Yoga at Sambhavna, it’s definitely not hip!

In the last decade yoga has become somewhat of a global phenomenon. As it finally dawns on the West that materialism, wealth and anti-depressants may not be the means to a fulfilled existence, people are seeking solace in the ancient spiritual and cultural practices of the East. An astonishing range of yoga styles and teachings have developed, catering to every imaginable taste and schedule.

The choice can be intimidating for wannabe yogis: Ashtanga Vinyasa Flow, Kundalini, Anasara practice, Bikram (that’s the hot one), restorative classes, power yoga, pregnancy yoga, tantric yoga, laughter yoga, not to mention the much dreaded Iyengar yoga, complete with scary looking straps, chairs and blocks. The very thought of walking into a yoga studio, being accosted by flexible, good looking twenty somethings kitted out in LuLu Lemon and asking what type of yoga exactly it is that you usually practice (is sit-on-my-ass-asana an appropriate answer?) is enough to make many people make a sharp exit before they utter their first ‘Om’.

I have been in yoga classes in San Francisco, where the teachers are warm and friendly, and so utterly fantastic at yoga that it seems kind of pointless to try. In London I was rendered a nervous wreck as I walked into a class full of edgy looking women with elaborate tattoos and funky haircuts who liked to play drum and bass during yoga. I’ve been yelled at by an elderly Iyengar teacher in the foothills of the Himalayas in India, “You’re not strong enough to do yoga,” as I tried to heave my shaking body off the floor into arm balance, while trying to avoid the massive stick he carried and ignore his disparaging upside down face, and in Thailand I’ve been gently taught to honour my body and its limitations by amazing teachers.

Choosing a yoga class has become somewhat like ordering in Starbucks, you enter and are faced with a baffling list of choices when all you really wanted was coffee. The Iyengar yoga teacher I mentioned above put it concisely as he tried to beat our Western ways out of us. “You people,” he exclaimed, not attempting to hide his disgust, “walk into coffee shops and order skinny-mocha-choco-frappe-latte-make-that-vente-and-can-I-have-it-fast-please? In India, we order “coffee” (clearly he hadn’t been to Café Coffee Day). “This is what is wrong with you, and what is wrong with your yoga practice.” I have yet to decide if I agree with him or not but I think he may have had a point. We might have made it all a bit too complicated.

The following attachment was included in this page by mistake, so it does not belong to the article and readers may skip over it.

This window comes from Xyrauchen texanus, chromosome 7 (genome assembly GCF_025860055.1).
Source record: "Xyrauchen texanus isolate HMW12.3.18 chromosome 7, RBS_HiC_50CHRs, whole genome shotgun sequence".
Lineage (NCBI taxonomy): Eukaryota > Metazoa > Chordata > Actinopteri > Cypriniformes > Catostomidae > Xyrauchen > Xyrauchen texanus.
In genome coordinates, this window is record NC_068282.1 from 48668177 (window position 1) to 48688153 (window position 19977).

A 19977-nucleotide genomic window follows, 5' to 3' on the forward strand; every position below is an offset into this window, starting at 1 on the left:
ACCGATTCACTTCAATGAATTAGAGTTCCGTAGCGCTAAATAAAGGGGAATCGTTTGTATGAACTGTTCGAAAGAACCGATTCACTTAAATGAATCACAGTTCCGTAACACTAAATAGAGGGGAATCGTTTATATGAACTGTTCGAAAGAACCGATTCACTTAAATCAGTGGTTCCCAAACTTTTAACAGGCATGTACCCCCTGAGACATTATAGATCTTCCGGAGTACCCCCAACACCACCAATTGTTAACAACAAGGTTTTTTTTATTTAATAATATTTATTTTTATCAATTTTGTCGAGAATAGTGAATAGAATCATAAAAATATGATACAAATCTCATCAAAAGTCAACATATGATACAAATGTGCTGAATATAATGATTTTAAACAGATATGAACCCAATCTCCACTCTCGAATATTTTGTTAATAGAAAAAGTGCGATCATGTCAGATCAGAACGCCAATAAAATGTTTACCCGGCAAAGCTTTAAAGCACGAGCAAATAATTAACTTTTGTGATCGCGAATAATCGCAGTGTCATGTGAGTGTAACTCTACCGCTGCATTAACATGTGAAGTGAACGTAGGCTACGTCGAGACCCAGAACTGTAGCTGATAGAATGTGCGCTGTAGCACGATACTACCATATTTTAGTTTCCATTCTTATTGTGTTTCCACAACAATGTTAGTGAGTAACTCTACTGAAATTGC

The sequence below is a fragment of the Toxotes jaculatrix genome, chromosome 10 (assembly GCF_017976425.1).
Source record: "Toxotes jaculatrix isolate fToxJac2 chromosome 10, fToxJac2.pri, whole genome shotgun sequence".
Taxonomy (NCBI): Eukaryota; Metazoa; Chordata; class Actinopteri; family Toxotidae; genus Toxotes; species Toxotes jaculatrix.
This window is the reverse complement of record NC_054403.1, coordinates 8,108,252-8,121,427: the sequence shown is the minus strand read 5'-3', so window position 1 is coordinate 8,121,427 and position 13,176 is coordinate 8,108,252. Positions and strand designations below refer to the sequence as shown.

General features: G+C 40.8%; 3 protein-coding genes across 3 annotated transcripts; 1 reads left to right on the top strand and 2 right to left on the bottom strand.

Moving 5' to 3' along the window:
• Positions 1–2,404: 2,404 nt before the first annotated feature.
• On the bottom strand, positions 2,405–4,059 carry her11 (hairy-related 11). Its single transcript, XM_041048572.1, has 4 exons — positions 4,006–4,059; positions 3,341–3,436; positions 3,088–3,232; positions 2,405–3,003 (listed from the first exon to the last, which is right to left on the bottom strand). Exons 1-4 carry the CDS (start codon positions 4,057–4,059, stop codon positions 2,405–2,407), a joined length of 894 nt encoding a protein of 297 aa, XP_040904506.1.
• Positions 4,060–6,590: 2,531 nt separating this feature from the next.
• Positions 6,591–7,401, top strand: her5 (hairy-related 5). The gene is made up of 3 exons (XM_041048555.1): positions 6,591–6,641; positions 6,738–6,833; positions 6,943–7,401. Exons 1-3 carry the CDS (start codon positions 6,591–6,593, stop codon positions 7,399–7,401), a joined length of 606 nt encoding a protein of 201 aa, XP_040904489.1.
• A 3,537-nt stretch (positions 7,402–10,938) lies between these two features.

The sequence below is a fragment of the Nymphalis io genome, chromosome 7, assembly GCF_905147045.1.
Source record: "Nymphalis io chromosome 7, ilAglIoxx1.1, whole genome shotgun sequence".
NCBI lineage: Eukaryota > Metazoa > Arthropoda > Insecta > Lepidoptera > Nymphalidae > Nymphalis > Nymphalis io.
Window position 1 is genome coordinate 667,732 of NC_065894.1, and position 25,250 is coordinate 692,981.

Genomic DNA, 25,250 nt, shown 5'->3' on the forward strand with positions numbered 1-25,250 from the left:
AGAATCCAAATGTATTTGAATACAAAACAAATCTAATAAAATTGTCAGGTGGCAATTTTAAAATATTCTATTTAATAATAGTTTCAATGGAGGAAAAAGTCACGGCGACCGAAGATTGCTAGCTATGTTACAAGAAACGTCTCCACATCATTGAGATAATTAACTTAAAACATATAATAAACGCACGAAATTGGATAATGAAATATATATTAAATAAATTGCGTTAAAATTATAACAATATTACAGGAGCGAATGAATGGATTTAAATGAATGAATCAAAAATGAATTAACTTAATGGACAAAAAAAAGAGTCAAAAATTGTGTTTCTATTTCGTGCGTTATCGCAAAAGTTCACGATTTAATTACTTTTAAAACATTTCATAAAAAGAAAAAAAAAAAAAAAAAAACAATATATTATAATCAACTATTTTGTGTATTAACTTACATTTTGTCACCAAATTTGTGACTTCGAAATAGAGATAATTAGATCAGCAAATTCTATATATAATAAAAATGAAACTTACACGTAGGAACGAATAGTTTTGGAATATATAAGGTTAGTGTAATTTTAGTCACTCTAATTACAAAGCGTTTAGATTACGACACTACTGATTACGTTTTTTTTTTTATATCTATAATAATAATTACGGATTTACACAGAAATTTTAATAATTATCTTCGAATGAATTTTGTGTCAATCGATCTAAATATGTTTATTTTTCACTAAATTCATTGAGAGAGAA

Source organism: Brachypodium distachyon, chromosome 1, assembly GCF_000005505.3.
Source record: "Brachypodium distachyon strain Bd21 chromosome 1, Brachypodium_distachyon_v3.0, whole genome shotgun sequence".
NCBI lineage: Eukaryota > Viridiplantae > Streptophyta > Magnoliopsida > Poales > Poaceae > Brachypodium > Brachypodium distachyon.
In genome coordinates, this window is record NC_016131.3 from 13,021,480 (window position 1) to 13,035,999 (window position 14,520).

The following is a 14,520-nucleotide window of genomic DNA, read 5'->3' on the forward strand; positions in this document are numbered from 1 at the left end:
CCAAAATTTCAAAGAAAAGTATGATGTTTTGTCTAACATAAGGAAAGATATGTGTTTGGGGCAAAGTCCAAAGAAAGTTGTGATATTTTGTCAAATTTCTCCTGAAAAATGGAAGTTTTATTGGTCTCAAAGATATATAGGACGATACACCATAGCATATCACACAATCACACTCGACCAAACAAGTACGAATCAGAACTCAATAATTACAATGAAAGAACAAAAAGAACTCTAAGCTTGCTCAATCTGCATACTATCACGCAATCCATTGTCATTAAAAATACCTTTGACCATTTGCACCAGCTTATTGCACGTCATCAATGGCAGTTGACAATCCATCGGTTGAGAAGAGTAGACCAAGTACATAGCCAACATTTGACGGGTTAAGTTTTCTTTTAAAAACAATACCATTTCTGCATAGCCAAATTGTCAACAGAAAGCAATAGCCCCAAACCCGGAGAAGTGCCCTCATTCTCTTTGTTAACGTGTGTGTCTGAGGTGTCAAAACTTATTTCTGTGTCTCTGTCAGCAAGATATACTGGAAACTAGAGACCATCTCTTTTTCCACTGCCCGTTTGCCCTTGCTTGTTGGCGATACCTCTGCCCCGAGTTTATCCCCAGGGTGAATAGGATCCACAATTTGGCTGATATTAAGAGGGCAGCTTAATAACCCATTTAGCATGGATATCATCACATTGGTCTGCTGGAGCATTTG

Yoga means union: union of body, mind and soul through breath to achieve self realisation. It is a combination of physical poses (asanas), breathing techniques and meditation that allow us to take time to look inside, and become aware of what lies beneath our physical selves. An ancient practice that originated thousands of years ago, adapted by the West to fulfil our physical, emotional and spiritual needs. I have no problem with this adaptation. The yoga I love the most is that which celebrates life and embraces the abundance of the universe and everything in it, allowing us to deepen our spiritual practice, strengthen our bodies and smile, all at the same time. I have reached the conclusion that it doesn’t particularly matter what you do: as long as it feels good and your intentions are truthful and sincere then your practice is positive.

Sambhavna strips away any pretention, delusions or ‘hipness’ surrounding yoga. Here it is used in its purest form. To provide relief for people who need it, allowing them to explore avenues of treatment that don’t encourage dependence on medication, or support pharmaceutical mega-corporations who depend on us to depend on them (unsurprising then that it is in their best interests to keep us sick and therefore dependent). It is an absolute joy to wander into the Sambhavna yoga room at any point in the day and watch Muslim women remove their burkas to stand or lie aside sari-clad Hindus, practicing asanas, completing surya namaskar (sun salutations) and working through pranayama breathing exercises.